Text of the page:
At Timna, the Middle East Visits the East Village

Yuzu custard layered with figs, grapes, halvah, olive crumbs, and rose syrup

At Timna, in the East Village, the loveliest dish is little more than a handful of vegetables and grains. Stubby carrots and fat disks of butternut squash arrive with deep black ruts from a charcoal grill, cooked until just relaxed, yielding without devolving into mush. Beneath is a sprawl of farro, halfway between firmness and fluff.

This is good, straightforward cooking. The surprise: Swooped around the plate are raw tahini and date molasses, whose crossing vectors of earthy and sweet summon a nostalgic pang for peanut butter and jelly. It’s a strange, childish comfort, abetted by sage leaves flash-fried so they shatter on the tongue like the most fragile of potato chips — only with a latent, grown-up streak of bitterness.

Timna refers to both a city in the ancient Yemeni kingdom of Qataban, on the frankincense route, and a valley in southern Israel once home, it is believed, to King Solomon’s mines. The chef, Nir Mesika, has his own strands of history in the region: He grew up in Israel and can trace his ancestry to Egypt and Morocco.

His cooking is strongest when he draws from memory. As a child, he made kubaneh, a Yemenite-Jewish yeast bread, with his mother, whose father was a baker for the Moroccan king. Her version was the size of a pie, left in the oven overnight at low temperature and placed at the center of the Sabbath table.

Mr. Mesika puts the buttery dough — somewhere between brioche and challah — in a flowerpot so that it blooms upward. The loaf is dusted with sesame seeds, like a bagel, and accompanied by labneh made from goat-milk yogurt, tangier and thicker than cream cheese. (Also present, but of less interest, is a side of crushed tomatoes.)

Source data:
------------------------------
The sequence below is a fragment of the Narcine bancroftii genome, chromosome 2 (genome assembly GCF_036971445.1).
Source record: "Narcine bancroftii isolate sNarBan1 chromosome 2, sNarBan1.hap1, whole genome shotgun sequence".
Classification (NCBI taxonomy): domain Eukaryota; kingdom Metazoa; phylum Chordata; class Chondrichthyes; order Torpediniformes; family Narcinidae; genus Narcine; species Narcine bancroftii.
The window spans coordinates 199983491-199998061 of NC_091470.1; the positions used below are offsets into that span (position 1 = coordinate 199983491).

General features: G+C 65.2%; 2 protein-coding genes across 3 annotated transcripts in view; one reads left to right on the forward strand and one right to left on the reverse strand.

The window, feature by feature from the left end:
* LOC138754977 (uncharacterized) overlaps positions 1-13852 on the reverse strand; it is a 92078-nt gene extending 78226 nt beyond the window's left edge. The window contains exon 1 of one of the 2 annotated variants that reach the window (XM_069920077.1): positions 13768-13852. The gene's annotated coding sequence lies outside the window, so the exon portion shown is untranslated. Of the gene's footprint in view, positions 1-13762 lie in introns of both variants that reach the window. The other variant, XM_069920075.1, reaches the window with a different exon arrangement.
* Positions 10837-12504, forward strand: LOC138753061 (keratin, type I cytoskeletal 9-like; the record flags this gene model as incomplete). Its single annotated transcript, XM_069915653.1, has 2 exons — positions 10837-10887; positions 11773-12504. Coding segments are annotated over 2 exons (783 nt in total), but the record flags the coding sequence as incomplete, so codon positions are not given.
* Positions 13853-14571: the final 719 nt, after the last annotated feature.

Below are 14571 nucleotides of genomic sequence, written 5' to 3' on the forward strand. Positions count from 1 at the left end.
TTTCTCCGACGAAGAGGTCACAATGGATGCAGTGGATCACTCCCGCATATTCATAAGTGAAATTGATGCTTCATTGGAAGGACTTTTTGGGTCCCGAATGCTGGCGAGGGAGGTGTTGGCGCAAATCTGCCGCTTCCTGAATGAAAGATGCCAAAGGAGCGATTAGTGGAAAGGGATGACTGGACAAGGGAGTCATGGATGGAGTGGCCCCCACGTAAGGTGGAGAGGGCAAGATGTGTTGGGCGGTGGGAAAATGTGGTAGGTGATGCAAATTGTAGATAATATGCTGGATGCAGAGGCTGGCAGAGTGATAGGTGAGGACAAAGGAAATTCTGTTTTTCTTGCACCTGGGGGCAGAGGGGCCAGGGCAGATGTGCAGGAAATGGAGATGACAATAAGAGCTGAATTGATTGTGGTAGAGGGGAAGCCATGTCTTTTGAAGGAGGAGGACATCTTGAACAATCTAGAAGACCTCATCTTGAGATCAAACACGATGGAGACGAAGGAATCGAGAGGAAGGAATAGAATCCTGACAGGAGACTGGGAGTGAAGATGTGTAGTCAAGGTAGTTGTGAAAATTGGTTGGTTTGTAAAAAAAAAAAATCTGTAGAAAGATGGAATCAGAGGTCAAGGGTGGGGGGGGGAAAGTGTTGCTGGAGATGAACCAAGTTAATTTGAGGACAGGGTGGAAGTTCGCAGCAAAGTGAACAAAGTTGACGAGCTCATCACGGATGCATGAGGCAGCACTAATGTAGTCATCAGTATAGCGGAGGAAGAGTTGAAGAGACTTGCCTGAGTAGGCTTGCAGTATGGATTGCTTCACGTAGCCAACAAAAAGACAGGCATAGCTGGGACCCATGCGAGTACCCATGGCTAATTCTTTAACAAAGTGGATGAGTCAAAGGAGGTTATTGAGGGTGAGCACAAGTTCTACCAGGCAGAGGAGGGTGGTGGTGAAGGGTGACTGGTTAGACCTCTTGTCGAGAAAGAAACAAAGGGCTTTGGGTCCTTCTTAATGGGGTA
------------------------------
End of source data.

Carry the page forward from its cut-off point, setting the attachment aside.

Almost nothing else on the menu is so simple or so satisfying. Cured tuna is laid over black-quinoa tabbouleh as a kind of precarious sushi, intercut by leatherlike tabs of beets and beset by tzatziki suffused with celery and freckled with jellied ponzu. Quenelles of steak tartare, separated by tiny wobbles of eggplant purée, form an inlet around gazpacho. The yellow coin of a quail egg yolk lurks in there, too, not quite enough to go around.

Each element may be delicious, but it’s hard to find a point of focus as the dishes grow increasingly baroque: brine-poached sweetbreads marooned in a potato vichyssoise and a crashed surf of parsley milk, with twists of sunchoke chips; portly scallops over untidy folds of lasagna sheets cooked in lobster bisque, with nubs of lamb-belly pancetta like a conga line of fat and salt.

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Mr. Mesika cooked in Tel Aviv and Milan and at the low-key Zizi Limona in Williamsburg, Brooklyn. In April, he opened Timna with Amir Nathan and Ori Apple, in a space that was formerly a hummusiya, part of Mr. Apple’s mini-chain of Hummus Place restaurants. (Full disclosure: Four years ago, Mr. Apple’s wife was one of my daughter’s nursery-school teachers.)

The dining room, once bright and ornamented with crockery, now has the tone of an underlit grotto, with scraped-down brick and overgrown herbs spilling out of wooden boxes. Spiky little air plants mark each table, a reminder, Mr. Mesika said, of life in the desert. Also from the desert, with a wink, is octopus, tenderized with dark beer, then buried in coals in the Bedouin style.

Main courses are mostly fine, if more thrilling in description than execution, like lamb saddle with Persian lemon dust, or East-West duck. I preferred the lentils simmered in lamb jus to the lamb itself, and zucchini blossoms stuffed with shrimp mousse to the bland fish they attended. One evening, lobster was nearly ruined by a polenta of alarming sweetness; not even the small wonder of a poached egg, perfectly fried, could redeem it.

Mr. Mesika does better with less fuss. His so-called Chinatown salad is an unexpected pleasure, ignoring borders, tumbling a Japanese tempura of haricots verts over glass noodles in pesto laced with fish sauce and palm sugar.

He also makes the desserts, which may explain the vegetal yearnings of the crème brûlée, overcome by a turfy undertow of porcinis. Better to end as you began, with that beautiful bread of his ancestors, rising from its terra-cotta pot like a thunderhead.


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